Human cytomegalovirus (HCMV) is the major viral cause of birth defects and of medical complications associated with organ transplantation. Passive immunization using human immune globulin (HIG) has been shown to prevent disease. As pooled plasma, however, HIG is a variable product that potentially contains infectious agents or may cause side effects. Native human monoclonal antibodies (mAbs), cloned from human blood, offer major advantages over HIG including safety, efficacy, potency, production efficiency and quality control. By using its advanced mAb discovery technology, CellSpot(tm), Trellis Bioscience has discovered a sub-nanomolar affinity native human mAb against HCMV glycoprotein B (gB). Neutralization studies in vitro with a virulent clinical strain, VR1814, showe that CMV345 is 5-10 fold more potent than any previously described gB mAb and several-fold more potent than HIG. It targets a strain-invariant epitope essential for infection of all cell typs, providing protection for all of the specialized cell types relevant to the human pathology including fibroblast, epithelial, endothelial and primary placental cytotropoblasts (CTBs). Trellis has collaborated with Dr. Lenore Pereira at U.C. San Francisco to establish the efficacy of CMV345 on CTBs as isolated cells in vitro and in models of the human placenta as tissue explants ex vivo or transplanted as xenografts in SCID-hu mice in vivo. These pioneering models provide a strong rationale for expecting high efficacy of this lead candidate mAb for blocking infection of the placenta, reducing the early pathogenic effects of virulent strains on placental development, and preventing virus transmission at the uterine-placental interface. Thus, CMV345 is a promising candidate for passive immune therapy to replace and improve upon HIG. We are submitting this Fast-Track application to bring CMV345 to readiness for clinical testing as expeditiously as possible. After the Phase I proof of concept experiments are completed, focused on confirming and extending the preliminary results presented here, Phase II studies will focus on IND-enabling manufacturing and on further elucidation of the mechanism of action needed to design the clinical strategy. In addition to optimizing the dose regimen using the SCID-hu model of fetal-maternal placenta interaction, we will explore utility in a model for HCMV disease in transplant recipients using human thymus/liver implants in SCID mice. The final deliverable from this project will be an IND-ready native human therapeutic antibody to HCMV, which is highly effective at preventing infection of all relevant cell types by a broad range of HCMV strains.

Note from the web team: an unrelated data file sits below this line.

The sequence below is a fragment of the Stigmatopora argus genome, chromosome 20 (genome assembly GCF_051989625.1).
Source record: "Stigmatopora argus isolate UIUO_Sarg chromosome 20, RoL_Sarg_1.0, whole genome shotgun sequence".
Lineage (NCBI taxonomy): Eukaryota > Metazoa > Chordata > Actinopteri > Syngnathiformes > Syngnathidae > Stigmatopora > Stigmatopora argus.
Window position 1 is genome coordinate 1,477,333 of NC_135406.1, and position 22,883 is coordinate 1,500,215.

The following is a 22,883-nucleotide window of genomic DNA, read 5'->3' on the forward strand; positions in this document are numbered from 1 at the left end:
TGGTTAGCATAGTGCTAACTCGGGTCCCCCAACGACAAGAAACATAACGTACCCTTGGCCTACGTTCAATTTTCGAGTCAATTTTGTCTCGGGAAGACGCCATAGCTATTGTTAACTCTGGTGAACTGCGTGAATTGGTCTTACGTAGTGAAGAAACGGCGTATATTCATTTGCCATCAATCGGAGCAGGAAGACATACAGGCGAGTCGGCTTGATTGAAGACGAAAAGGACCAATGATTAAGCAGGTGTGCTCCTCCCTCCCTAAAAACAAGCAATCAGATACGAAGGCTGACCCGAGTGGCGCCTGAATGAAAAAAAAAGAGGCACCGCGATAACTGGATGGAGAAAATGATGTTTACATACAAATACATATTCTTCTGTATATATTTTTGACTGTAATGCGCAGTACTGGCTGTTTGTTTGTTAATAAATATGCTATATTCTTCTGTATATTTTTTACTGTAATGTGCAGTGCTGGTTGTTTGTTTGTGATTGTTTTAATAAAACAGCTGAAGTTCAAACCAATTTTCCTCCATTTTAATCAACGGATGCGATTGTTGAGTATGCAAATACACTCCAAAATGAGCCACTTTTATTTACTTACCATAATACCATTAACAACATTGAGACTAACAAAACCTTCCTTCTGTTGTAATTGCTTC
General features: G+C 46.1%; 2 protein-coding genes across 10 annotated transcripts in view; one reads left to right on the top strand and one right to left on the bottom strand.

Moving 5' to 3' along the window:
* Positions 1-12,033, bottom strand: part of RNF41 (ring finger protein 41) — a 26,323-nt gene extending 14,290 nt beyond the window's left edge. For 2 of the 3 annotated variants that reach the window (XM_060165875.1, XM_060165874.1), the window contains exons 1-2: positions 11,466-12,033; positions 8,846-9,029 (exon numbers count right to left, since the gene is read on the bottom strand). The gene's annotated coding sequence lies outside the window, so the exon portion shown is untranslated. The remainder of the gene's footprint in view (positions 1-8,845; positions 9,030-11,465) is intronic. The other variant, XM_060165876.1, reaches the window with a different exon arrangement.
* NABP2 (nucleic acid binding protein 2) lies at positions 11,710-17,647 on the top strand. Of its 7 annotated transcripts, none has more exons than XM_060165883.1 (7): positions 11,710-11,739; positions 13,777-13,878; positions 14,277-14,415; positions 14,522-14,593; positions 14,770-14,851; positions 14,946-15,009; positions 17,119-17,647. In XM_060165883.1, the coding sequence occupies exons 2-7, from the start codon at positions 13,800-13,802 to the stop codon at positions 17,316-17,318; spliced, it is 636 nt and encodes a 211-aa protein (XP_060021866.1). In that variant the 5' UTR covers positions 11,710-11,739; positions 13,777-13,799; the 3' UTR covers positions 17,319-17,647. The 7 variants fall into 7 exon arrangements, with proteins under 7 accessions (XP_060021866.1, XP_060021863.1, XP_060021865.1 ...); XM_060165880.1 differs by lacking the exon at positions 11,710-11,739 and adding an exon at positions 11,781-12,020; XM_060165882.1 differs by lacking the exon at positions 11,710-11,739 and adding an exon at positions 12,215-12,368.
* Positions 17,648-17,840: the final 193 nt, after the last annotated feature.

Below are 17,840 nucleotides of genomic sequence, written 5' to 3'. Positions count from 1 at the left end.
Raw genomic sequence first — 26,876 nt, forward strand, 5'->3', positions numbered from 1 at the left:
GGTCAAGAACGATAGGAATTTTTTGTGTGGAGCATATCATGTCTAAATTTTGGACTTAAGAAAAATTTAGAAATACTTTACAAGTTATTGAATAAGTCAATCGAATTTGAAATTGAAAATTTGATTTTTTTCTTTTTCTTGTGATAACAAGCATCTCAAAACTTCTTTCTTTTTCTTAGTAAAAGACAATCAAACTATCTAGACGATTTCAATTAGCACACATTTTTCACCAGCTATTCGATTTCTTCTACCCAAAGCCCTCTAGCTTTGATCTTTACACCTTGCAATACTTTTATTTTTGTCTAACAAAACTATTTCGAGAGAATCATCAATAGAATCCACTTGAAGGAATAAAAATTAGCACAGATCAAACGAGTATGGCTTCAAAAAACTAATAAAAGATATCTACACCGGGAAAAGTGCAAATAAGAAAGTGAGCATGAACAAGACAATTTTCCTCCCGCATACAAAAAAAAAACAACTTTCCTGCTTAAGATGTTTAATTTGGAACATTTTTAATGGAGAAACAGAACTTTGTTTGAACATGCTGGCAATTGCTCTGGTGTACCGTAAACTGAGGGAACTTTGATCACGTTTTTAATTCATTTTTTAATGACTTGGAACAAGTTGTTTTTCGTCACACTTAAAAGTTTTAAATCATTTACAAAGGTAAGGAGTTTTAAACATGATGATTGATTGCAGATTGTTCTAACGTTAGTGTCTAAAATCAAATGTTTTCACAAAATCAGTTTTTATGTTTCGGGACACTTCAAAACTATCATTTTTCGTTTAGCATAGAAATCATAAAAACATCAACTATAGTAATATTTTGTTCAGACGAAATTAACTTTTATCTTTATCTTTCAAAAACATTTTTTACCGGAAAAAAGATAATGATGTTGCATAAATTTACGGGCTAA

This Fast Track project will continue the development of candidate therapeutic antibodies to treat human cytomegalovirus infections in pregnancy and in transplant recipients. If successful, the antibodies will serve an important role in preventing the most frequent infectious cause of birth defects.
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